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PHYS 102 Midterm: Midterm 1 Study Guide
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Physics
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PHYS 102
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John Milsom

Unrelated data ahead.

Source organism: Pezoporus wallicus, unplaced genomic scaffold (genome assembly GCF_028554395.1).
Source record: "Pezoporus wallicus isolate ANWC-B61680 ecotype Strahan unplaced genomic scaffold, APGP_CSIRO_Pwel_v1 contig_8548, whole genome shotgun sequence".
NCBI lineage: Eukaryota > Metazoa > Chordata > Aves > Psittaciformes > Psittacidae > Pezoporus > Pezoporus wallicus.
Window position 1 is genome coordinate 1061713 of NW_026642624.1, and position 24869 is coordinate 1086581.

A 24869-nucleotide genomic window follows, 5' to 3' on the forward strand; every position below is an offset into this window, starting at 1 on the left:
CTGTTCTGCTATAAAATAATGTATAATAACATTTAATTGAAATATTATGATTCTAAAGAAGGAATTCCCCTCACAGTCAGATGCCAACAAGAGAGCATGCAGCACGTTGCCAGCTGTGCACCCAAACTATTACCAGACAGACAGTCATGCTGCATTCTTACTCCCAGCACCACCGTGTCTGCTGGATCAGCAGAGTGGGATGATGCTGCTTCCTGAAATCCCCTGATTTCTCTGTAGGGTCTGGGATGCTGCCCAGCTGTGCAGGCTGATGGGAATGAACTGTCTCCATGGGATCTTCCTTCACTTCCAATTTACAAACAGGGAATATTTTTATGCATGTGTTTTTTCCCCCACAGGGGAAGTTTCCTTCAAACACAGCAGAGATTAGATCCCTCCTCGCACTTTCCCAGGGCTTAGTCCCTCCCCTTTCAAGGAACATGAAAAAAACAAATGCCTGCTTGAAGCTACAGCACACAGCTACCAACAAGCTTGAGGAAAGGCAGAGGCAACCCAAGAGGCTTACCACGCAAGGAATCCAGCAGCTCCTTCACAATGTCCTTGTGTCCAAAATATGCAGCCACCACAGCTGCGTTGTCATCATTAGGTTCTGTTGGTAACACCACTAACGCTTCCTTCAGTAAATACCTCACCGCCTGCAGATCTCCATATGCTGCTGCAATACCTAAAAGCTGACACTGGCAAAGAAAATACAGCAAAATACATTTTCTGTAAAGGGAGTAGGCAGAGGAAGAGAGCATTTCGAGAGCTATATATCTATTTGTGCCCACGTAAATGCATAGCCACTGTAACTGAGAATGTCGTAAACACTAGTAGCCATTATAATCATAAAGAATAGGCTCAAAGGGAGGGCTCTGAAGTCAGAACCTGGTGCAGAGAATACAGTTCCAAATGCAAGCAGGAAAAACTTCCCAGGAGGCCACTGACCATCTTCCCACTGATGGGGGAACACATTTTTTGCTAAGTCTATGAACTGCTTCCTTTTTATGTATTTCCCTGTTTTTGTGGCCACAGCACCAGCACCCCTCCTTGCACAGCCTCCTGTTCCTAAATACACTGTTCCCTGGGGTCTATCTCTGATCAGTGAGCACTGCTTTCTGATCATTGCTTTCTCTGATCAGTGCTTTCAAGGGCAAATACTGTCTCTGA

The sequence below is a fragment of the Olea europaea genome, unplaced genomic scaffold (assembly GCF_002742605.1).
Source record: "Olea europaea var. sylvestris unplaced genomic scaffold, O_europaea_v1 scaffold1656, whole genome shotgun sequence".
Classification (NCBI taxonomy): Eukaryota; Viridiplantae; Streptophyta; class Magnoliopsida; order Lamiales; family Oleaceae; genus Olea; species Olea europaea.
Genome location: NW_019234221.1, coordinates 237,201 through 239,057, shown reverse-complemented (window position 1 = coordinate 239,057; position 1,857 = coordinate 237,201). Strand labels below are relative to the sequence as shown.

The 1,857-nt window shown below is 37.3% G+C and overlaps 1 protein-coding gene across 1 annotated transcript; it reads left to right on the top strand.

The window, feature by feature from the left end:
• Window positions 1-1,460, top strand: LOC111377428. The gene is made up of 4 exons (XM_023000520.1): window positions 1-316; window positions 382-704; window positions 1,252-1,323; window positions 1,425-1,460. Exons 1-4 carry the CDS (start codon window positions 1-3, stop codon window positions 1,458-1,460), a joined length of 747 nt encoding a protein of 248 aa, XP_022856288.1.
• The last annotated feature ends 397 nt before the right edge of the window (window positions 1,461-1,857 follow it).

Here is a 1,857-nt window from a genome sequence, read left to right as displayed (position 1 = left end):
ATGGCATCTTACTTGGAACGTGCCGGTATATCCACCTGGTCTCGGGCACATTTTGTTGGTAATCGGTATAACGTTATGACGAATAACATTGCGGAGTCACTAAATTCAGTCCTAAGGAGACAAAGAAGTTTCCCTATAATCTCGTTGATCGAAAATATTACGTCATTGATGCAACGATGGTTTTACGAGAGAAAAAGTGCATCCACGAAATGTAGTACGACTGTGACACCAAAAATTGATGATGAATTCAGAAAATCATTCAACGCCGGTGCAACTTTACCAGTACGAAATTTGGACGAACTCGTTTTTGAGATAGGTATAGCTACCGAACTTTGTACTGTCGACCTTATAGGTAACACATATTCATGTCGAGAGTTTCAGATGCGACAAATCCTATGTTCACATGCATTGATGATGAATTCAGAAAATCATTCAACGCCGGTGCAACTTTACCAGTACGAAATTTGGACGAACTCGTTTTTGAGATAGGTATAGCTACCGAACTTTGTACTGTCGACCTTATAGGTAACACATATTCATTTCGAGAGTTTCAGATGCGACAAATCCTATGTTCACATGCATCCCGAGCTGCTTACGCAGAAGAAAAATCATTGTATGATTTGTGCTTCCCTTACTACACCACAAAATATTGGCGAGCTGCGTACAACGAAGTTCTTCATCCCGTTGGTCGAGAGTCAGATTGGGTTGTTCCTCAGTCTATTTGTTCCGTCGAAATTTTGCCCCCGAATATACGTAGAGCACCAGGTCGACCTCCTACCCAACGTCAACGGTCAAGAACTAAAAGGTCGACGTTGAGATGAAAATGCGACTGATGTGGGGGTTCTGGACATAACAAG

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U of Arizona -PHYS 102- Midterm 1 Study Guide Midterm Exam Guide 0 Problem Solving Tips 0.1 You can’t memorize your way through a physics class The ▯rst instinct of many life science students is to study for exams by memorizing as much information as possible. This is not a bad instinct | it is generally a successful strategy in biology courses. However, this will not work in physics classeIntroductory physics courses teach problem solving. The only way to get better at problem solving is to practice | this means that you should not only do all of the homework that your professor assigns, you should also work together with a study group to solve or review di▯cult problems. The best way to study for a physics test is to review the solutions and revise your answers to your corrected home- work problems (but don’t try to simply memorize them!). Physics professors are known to put homework problems, either verbatim or slightly modi▯ed on exams. 0.2 How novices and experts solve problems Education research shows that novices and experts approach solving physics problems very di▯erently. If you would like a high grade on your physics exam, you should emulate expert problem solvers, rather than follow your instincts as a novice. How novices (students in physics 101) solve problems: 1. Panic! 1 2. Hunt through the textbook (or equation sheet) until they ▯nd an equa- tion that looks promising or has (some of) the right variables 3. Immediately plug in the numbers given in the problem 4. Plug all of those numbers into their calculator 5. Get a result 6. Relax! The problem has been solved. How experts (physics professors) solve problems: 1. Describe the physical system (objects, forces, interactions) 2. Clarify the geometrical relationships of the system (for example by drawing a picture or adding a coordinate system) 3. Identify the relevant physical principle (this is a Newton’s 3rd law prob- lem, this is a 1-D kinematics problem) 4. Make simplifying assumptions (can we represent this as a particle?, is air resistance important?) 5. Find relevant equations 6. Solve the equations algebraically ▯rst, then plug in numbers 7. Get a result 8. Check the units of the result (to verify the answer is correct) and in- terpret the result (is this reasonable?) 0.3 The mandatory steps for solving a physics problem You may not be an expert problem solver yet, but you can avoid some novice mistakes by following these steps: 1. Examine the situation to determine which physical principles are in- volved 2. Draw a picture 2 3. Write down the things that we know (knowns) and convert units if necessary 4. Write down what we want to ▯gure out (unknowns) 5. Write down an appropriate equation(s) 6. Solve that equation using algebra so that the variable we are interested in is by itself on one side of the equals sign 7. Plug in numbers 8. Use a calculator (or our heads) to do the arithmetic 9. Check to see if our answer is reasonable Most di▯culties that students have when they are doing physics homework assignments come from skipping steps or doing the steps out of order. You will be very tempted to plug in numbers to your equation as soon as possible. Do not fall into this trap! Wait until the end. I promise this will lead to less mistakes and higher exam grades. Drawing a picture will help, even if you are not very artistic, I promise, really. 0.4 Units Another di▯erence between experts and novices at physics problem solving is dealing with units. Novices tend to ignore them, experts are obsessed with them. There is a big di▯erence between 10 km and 10cm (or 10 miles and 10 inches if you are not metrically inclined)! If your units do not cancel when you are solving a problem (10km=10cm) you will get the wrong answer. Professors like to see if you are paying attention on exams by giving you quantities in weird units. One way to make sure that you are solving a problem correctly is to plug in numbers and units into your equation and then cancel the units. You should get an answer with the correct units. If not, you probably did something wrong. 3 0.4.1 Example of our problem solving technique Calculate how long it takes the radio waves to arrive at your current location from a radio station 10 km away. 1. This problem is a straight-forward 1-D kinematics problem, which also requires us to know a little bit about the properties of light. Since we know the displacement of the radio waves and can look up the velocity of light, we should be able to solve for the elapsed time. 2. A picture of our situation: You Tower 10 km 3. We know that we are 10 km away from the tower. Let’s convert our distance in kilometres into a distance in meters, so that we can plug it into an equation in later steps. d = 10 km 1 km = 1000m 1000 m d = 10▯km ▯ 1 ▯m d = 10000 m We also know the speed of the wave, since all light waves, including radio waves, travel at the speed of light. v = c = 3 ▯ 10 m=s 4 4. We want to ▯nd the time (in seconds) that it takes the radio waves to travel 10km. t =? 5. The equation that shows the relationship between speed (v), distance traveled (d) and time it takes to travel (t) for anything, including light waves is : d v = t In other words, our speed is the distance (meters) that we cover per unit time (seconds). 6. We need to solve this equation, so that t is by itself on one side of the equals sign before we can plug in numbers: d v = t t = d v 7. Now, ▯nally we can plug in numbers 10000 m t = 3 ▯ 10 m=s 8. Using a calculator 10000 m t = 8 3 ▯ 10 m=s t = 0:0000333333 s ▯5 t = 3:33 ▯ 10 s = 0:03 milliseconds 9. Is our answer reasonable? This time, 0.03 milliseconds, is much too small for us to notice, which is good. 5 1 Chapter 2: Kinematics 1.1 Important Equations You should be able to explain the following equations, what concepts they represent, and what each variable represents, and situations where you are likely to use them. ▯x = x f x 0 : displacement ▯t = tf▯ t 0 : elapsed time ▯x v = : Average velocity ▯t ▯v a = : Average acceleration ▯t kinematic equations : v0+ v x = x0+ vtv = 2 v = v0+ at 1 x = x0+ v 0 + at 2 2 v = v 0 2a(x ▯ x )0 1.2 Important Concepts 1.2.1 Vectors, Scalars, and Coordinate Systems A vector is a quantity with both a magnitude and direction. Examples include displacement, velocity, acceleration and force. A scalar is a quantity that has a magnitude, but no direction. Examples include time, temperature, mass and speed. Unless otherwise speci▯ed, motion to the right is usually considered pos- itive, and motion to the left is considered negative. Motion up is usually positive and motion down is negative. However, you are free to de▯ne what- ever positive direction you would like for a problem. Just be very careful that you are consistent! When solving a problem, it is usually a good idea to indicate the positive direction with an arrow in your drawing. 6 1.2.2 Displacement Displacement is di▯erence between the starting and ending positions of an object. The units are meters. It is a vector quantity (you can have a displacement of -2m). Distance traveled is the total length of the path taken between two points. It is a scaler quantity (you cannot travel a distance of -2m). 1.2.3 Time, Velocity, and Speed Velocity is displacement (change in position) per unit time traveled. Its units are m/s. Velocity is a vector quantity (you can travel -2 m/s). A negative velocity indicates that you are traveling in the negative direction (to the left or down, unless otherwise noted). Speed is much like velocity, except it is a scalar quantity. This means that your speed is always a positive number. For example, if you have a velocity of -2 m/s, your speed is 2 m/s. if you have a velocity of 2 m/s, your speed is also 2 m/s. Do not confuse velocity and speed. 1.2.4 Acceleration Acceleration is a change in velocity per unit time. When you accelerate, you are speeding up, slowing down, or changing direction. Its units are m/s . Acceleration is a vector quantity. Be very careful with signs when dealing with acceleration! A negative acceleration does not mean that you are traveling in the negative direction, it means that you are slowing down. The acceleration vector is pointing in the opposite direction as your velocity vector. A positive acceleration does not mean that you are traveling in the positive direction, it means that you are spreading up. The acceleration vector is pointing in the same direction as your velocity vector. 1.2.5 Falling Objects If an object is falling under the in uence of gravity, we know its acceleration. g = 9:80m=s . The acceleration vector points down. According to our sign 2 convention (down = negative), a = ▯g = ▯9:80m=s . Be careful with your signs when solving problems with falling objects. Things will speed up if 7 42 Chapter 2 | Kinematics Figure 2.14 (a) This car is speeding up as it moves toward the right. It therefore has positive acceleration in our coordinate system. (b) This car is slowing down as it moves toward the right. Therefore, it has negative acceleration in our coordinate system, because its acceleration is toward the leFigure 1: (a) Positive velocity, positive acceleration. The car is speedingsite to its direction of motion. (c) This car is moving toward the left, but slowing down over time. Therefore, its acceleration is positive in our coordinate system because it is toward the right. However, the car is deup. (b) Positive velocity, negative acceleration. The car is slowing down.r is speeding up as it moves toward the left. It has negative acceleration because it is accelerating toward the left. However, because its acceleration is in the same direction as its motion, it is speeding up (not de(c) Negative velocity, negative acceleration. The car is slowing down. (d) Negative velocity, positive acceleration. The car is speeding up. Example 2.1 Calculating Acceleration: A Racehorse Leaves the Gate A racehorse coming out of the gate accelerates from rest to a velocity of 15.0 m/s due west in 1.80 s. What is its average acceleration? 8 dimensional kinematics. Slopes and General Relationships First note that graphs in this text have perpendicular axes, one horizontal and the other vertical. When two physical quantities are plotted against one another in such a graph, the horizontal axis is usually considered to be an independent variable and the vertical axis a dependent variable. If we call the horizontal axiY-axis and the vertical axis tZe-axis, as in Figure 2.46, a straight-line graph has the general form Z = NY + C. (2.89) Here N is the slope, defined to be the rise divided by the run (as seen in the figure) of the straight linC.is used for the y-intercept, which is the point at which the line crosses the vertical axis. Figure 2.46 A straight-line graph. The equation for a sZ = NY + Cne.is Figure 2: Equation for a straight line. Graph of Displacement vs. Time (a = 0, so v is constant) Time is usually an independent variable that other quantities, such as displacement, depend upon. A graph of displacement versus time would, thus, haveY on the vertical axis anU on the horizontal axis. Figure 2.47 is just such a straight-line graph. It shows a graph of displacement versus time for a jet-powered car on a very flat dry lake bed in Nevada. traveling up. 1.2.6 Graphical Analysis of One-Dimensional Motion The slope of a position vs. time graph is velocity. The slope of a velocity vs. time graph is acceleration. 9 64 Chapter 2 | Kinematics Figure 2.40 Vertical position, vertical velocity, and vertical acceleration vs. time for a rock thrown vertically up at the edge of a cliff. Notice that velocity changes linearly with time and that acceleration is constant. Misconception Alert! Notice that the position vs. time graph shows vertical position only. It is easy to get the impression that the graph shows some horizontal motion—the shape of the graph looks like the path of a projectilegraphs for something falling under the in uence of gravity. Note that thectual path of the rock in space is straight up, and straight down. Discussionposition and velocity of the object are positive for some points negative for 2 The interpretation of these results is important. At 1.00 s the rock is above its starting point and heading upwaZ1, since graph switches from positive to negative at the point where the slope of the and W1 are both positive. At 2.00 s, the rock is still above its starting point, but the negative velocity means it is moving downward. At 3.00 s, bothmZ gandh Wwitare negative, meaning the rock is below its starting point and continuing to move 3 3 downward. Notice that when the rock is at its highest point (at 1.5 s), its velocity is zero, but its acceleration is still 2 2 −9.80 m/s . Its acceleration −9.80 m/s for the whole trip—while it is moving up and while it is moving down. Note that the values for are the positions (or displacements) of the rock, not the total distances traveled. Finally, note that free- fall applies to upward motion as well as downward. Both have the same acceleration—the acceleration due to gravity, which remains constant the entire time. Astronauts training in the famous Vomit Comet, for example, experience free-fall while arcing up as well as down, as we will discuss in more detail later. Making Connections: Take-Home Experiment—Reaction Time 1.3 Example Exam Question 1.3.1 Ball A and Ball B roll parallel to each other on a level table top. Below is a stroboscopic photograph, showing the position of the balls at 1 second intervals and a length scale for the table top. (20 points) 1. At what time to the balls have the same speed? Explain your answer. (5 points) The magnitude of velocity is speed. Veloctiy is de▯ned as ▯x=▯t. Since the balls are shown at equal time intervals, they will have the same speed when the distance intervals are the same. If we de▯ne t = 0 at x = 0, this happens between t = 3 and t = 4. 2. On the axis provided, sketch a position vs time, a velocity vs time and an acceleration vs time diagram for both balls. Make sure the points and/or lines on your graphs are clearly labeled. (10 points) see below 3. What is the physical signi▯cance of the slopes of your graphs? (5 points) The slope of the x vs. t graph is velocity. The slope of the v vs. t graph is acceleration. The slope of the a vs. t graph is the change in acceleration over time. 11 x v t t a t 12 2 Chapter 3: Two-Dimensional Kinematics 2.1 Important Equations You should be able to explain the following equations, what concepts they represent, and what each variable represents, and situations where you are likely to use them. vector components : A x Acos▯ A = Asin▯ y adding vector components : R x A + x x R y A + y y q R = R + R 2 : magnitude vector sum x y ▯1 ▯ = tan (Ry=R x : direction vector sum Projectile motion : x = x 0 v x vx= v 0x = vx y = y0+ 12(v 0y+ v yt vy = v 0y▯ gt 1 2 y = y 0 v 0y▯ gt 2 v = v 2 ▯ 2g(y ▯ y0) y 0y Quadratic equation : 2 at + pt + c = 0 b ▯ b ▯ 4ac t = ▯ 2a 13 2.2 Important Concepts 2.2.1 Kinematics in Two Dimensions: An Introduction The horizontal (x) and vertical (y) components of motion can be analyzed separately from one another. This greatly simpli▯es problem solving. Figure 4: A red and yellow ball fall under the in uence of gravity. Even- though the yellow ball has an initial velocity in the x direction and the red ball does not, their y motions are the same. They hit the same y positions at the same time. 2.2.2 Vector Addition and Subtraction: Graphical Methods Graphical method for adding vectors: Make sure that you follow these steps exactly! You should have two arrow heads that touch. Many students will be tempted to draw an arrow from the head of the ▯rst vector to the tail of the second vector in the last step. The might look nicer, because no arrow heads touch, but it will get you the wrong answer. To subtract vectors, put the head of the vector on the other end of your arrow. For vector B, this gets you -B. Then do vector addition, as described above (A + (-B)). 14 Figure 3.10 To describe the resultant vector for the person walking in a city considered in Figure 3.9 graphically, draw an arrow to represent the total displacement vectorUsing a protractor, draw a linȆ relative to the east-west axis% Tof the arrow is proportional to the vector’s magnitude and is measured along the line with a ruler. In t%isof the vector is 10.3 units, anȆ ise direction 29.1º north of east. Vector Addition: Head-to-Tail Method The head-to-tail method is a graphical way to add vectors, described in Figure 3.11 below and in the steps following. The tail of the vector is the starting point of the vector, and the head (or tip) of a vector is the final, pointed end of the arrow. Figure 3.11 Head-to-Tail Method: The head-to-tail method of graphically adding vectors is illustrated for the two displacements of the person walking in a city considered in Figure 3.9. (a) Draw a vector representing the displacement to the east. (b) Draw a vector representing the displacement to the north. ThFigure 5: (a)Draw an arrow to represent the ▯rst vector (b) Draw an arrowointing vector. (c) Draw a line from the tail of the east-pointing vector to the head of the north-pointing vector to form the sum Dr. The length of thD ais proportional to the vector’s magnitude and is to represent the second vector. Place the tail of the second vector at the measured head of the ▯rst vector (c) Find the sum of the two vectors by drawing anmeasured with a protractor to be 29.1º . arrow from the tail of the ▯rst vector to the head of the second vector Step 1. Draw an arrow to represent the first vector (9 blocks to the east) using a ruler and protractor. 2.2.3 Vector Addition and Subtraction: Analytical Methods Usually it is much easier to put away your ruler and protractor, and use a little trigonometry when you have to deal with vector quantities. Always make sure your calculator is in degree (DEG) mode when using sin and cos. You can deal with the x and y components of your motion separately, then combine them back together at the end. 2.2.4 Projectile Motion A projectile is something that is falling only under the in uence of gravity. The path it follows is called a trajectory. We generally assume that air This OpenStax book is available for free at http://cnx.org/content/col11406/1.9 resistance is negligible for these problems (otherwise they would be way too hard!). Projectile motion is made up of two independent motions: Free fall mo- tion in the vertical direction and uniform motion at constant velocity in the horizontal direction. These motions can be analyzed independently and then combined to understand the total motion of an object. To solve a projectile motion problem: 1. Resolve the the motion into horizontal (x) and vertical components (y) 15 " Y " ≠Z" (3.5) If the vectoA is known, then its magnitud" (its length) and its aȆg(its direction) are known. To "iYand " Z, its x- and y-components, we use the following relationships for a right triangle. " = " cos Ȇ (3.6) Y and " = " sin Ȇ. (3.7) Z Figure 3.27 The magnitudes of the vector coApYandtA Z can be related to the resultaAt and the angȆewith trigonometric Figure 6: How to ▯nd the X and Y components of a vector. identities. Here we se" Y " cos Ȇ and "Z= " sin Ȇ . Suppose, for example, tha| A =xAcos▯ and A = Asyn▯. For example, you will often be givenson walk